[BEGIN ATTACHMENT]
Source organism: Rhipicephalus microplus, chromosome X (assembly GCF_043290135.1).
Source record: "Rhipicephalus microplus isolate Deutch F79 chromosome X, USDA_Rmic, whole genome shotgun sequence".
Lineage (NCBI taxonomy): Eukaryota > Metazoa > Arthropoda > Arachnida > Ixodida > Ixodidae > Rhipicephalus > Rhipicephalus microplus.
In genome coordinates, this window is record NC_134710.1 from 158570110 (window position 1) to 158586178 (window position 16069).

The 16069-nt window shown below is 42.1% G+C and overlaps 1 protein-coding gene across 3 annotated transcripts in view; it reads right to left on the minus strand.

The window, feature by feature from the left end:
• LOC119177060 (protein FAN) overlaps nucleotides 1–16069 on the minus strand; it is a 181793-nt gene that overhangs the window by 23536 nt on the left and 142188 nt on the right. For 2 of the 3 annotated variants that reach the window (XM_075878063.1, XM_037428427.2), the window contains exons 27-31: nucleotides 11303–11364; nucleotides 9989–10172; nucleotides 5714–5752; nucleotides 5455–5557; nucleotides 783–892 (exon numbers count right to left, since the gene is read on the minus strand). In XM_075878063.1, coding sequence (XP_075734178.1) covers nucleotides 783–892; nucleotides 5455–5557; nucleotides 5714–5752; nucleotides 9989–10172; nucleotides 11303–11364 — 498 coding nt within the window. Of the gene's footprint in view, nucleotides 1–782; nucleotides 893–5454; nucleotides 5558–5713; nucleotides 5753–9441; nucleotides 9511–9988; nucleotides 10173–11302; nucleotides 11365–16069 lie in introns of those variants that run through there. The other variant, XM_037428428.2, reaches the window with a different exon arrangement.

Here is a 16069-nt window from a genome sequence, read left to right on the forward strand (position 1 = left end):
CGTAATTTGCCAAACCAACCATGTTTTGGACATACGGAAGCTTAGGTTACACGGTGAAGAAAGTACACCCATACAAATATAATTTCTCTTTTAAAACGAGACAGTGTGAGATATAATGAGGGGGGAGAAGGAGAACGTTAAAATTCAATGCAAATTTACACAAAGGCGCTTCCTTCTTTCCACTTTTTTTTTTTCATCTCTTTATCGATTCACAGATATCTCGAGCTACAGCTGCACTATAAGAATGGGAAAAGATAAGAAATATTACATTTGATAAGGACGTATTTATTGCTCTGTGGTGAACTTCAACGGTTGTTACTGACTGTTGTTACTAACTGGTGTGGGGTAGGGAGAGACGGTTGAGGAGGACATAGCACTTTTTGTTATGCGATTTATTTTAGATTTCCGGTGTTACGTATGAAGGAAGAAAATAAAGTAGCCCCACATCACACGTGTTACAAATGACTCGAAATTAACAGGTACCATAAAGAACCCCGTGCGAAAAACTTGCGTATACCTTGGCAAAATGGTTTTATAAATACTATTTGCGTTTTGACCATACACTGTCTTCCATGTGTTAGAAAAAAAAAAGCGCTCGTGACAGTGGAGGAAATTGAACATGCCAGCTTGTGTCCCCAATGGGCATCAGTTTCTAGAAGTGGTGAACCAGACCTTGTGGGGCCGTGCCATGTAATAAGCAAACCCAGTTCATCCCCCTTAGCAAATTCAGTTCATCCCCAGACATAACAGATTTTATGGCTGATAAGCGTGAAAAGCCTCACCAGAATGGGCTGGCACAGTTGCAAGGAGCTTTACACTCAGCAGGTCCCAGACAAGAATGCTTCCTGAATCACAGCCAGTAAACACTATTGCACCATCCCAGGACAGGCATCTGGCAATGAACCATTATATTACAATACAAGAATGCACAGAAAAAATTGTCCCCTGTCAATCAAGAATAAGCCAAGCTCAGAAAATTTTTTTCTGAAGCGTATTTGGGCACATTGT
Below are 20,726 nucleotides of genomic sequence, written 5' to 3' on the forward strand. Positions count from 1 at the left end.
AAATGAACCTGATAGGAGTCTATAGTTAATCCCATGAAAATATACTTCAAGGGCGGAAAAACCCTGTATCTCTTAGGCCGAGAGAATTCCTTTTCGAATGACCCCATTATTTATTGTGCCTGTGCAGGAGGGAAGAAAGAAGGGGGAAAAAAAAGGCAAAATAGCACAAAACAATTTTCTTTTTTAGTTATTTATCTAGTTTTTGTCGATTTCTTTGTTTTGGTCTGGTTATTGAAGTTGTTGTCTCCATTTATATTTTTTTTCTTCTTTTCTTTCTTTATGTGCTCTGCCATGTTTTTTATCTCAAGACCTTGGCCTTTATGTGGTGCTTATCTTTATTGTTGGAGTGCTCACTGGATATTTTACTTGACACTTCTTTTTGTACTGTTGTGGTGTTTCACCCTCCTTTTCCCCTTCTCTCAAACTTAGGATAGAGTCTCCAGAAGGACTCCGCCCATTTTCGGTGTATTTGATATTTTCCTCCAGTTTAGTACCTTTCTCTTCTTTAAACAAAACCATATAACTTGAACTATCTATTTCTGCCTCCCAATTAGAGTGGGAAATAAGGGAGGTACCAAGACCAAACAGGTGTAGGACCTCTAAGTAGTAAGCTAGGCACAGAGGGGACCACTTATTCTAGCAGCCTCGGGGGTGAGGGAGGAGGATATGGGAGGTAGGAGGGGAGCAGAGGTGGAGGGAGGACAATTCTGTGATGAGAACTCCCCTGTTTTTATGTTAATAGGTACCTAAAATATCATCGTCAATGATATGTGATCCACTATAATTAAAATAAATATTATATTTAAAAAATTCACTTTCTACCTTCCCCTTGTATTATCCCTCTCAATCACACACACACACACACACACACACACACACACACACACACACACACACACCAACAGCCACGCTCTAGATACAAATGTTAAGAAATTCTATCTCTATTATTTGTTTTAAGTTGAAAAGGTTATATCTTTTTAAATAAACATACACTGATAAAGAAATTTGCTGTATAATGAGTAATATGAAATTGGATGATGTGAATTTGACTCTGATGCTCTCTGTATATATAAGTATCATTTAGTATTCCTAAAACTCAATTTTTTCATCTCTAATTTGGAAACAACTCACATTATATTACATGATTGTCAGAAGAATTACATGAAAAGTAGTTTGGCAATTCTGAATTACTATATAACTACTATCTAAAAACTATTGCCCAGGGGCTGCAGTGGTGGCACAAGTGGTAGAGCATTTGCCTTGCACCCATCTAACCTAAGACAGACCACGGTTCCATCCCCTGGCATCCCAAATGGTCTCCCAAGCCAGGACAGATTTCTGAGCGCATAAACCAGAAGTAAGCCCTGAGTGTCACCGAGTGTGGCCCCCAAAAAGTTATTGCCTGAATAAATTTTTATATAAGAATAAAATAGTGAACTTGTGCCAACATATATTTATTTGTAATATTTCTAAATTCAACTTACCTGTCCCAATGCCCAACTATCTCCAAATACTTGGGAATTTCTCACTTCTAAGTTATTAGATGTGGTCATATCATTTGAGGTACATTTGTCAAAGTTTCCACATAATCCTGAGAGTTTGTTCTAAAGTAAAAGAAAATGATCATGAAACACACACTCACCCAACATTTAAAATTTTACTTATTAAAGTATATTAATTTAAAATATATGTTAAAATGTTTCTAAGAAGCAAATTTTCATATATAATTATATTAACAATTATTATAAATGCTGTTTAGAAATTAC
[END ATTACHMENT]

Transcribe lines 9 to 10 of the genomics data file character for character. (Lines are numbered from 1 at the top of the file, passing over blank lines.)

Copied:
CGTAATTTGCCAAACCAACCATGTTTTGGACATACGGAAGCTTAGGTTACACGGTGAAGAAAGTACACCCATACAAATATAATTTCTCTTTTAAAACGAGACAGTGTGAGATATAATGAGGGGGGAGAAGGAGAACGTTAAAATTCAATGCAAATTTACACAAAGGCGCTTCCTTCTTTCCACTTTTTTTTTTTCATCTCTTTATCGATTCACAGATATCTCGAGCTACAGCTGCACTATAAGAATGGGAAAAGATAAGAAATATTACATTTGATAAGGACGTATTTATTGCTCTGTGGTGAACTTCAACGGTTGTTACTGACTGTTGTTACTAACTGGTGTGGGGTAGGGAGAGACGGTTGAGGAGGACATAGCACTTTTTGTTATGCGATTTATTTTAGATTTCCGGTGTTACGTATGAAGGAAGAAAATAAAGTAGCCCCACATCACACGTGTTACAAATGACTCGAAATTAACAGGTACCATAAAGAACCCCGTGCGAAAAACTTGCGTATACCTTGGCAAAATGGTTTTATAAATACTATTTGCGTTTTGACCATACACTGTCTTCCATGTGTTAGAAAAAAAAAAGCGCTCGTGACAGTGGAGGAAATTGAACATGCCAGCTTGTGTCCCCAATGGGCATCAGTTTCTAGAAGTGGTGAACCAGACCTTGTGGGGCCGTGCCATGTAATAAGCAAACCCAGTTCATCCCCCTTAGCAAATTCAGTTCATCCCCAGACATAACAGATTTTATGGCTGATAAGCGTGAAAAGCCTCACCAGAATGGGCTGGCACAGTTGCAAGGAGCTTTACACTCAGCAGGTCCCAGACAAGAATGCTTCCTGAATCACAGCCAGTAAACACTATTGCACCATCCCAGGACAGGCATCTGGCAATGAACCATTATATTACAATACAAGAATGCACAGAAAAAATTGTCCCCTGTCAATCAAGAATAAGCCAAGCTCAGAAAATTTTTTTCTGAAGCGTATTTGGGCACATTGT
Below are 20,726 nucleotides of genomic sequence, written 5' to 3' on the forward strand. Positions count from 1 at the left end.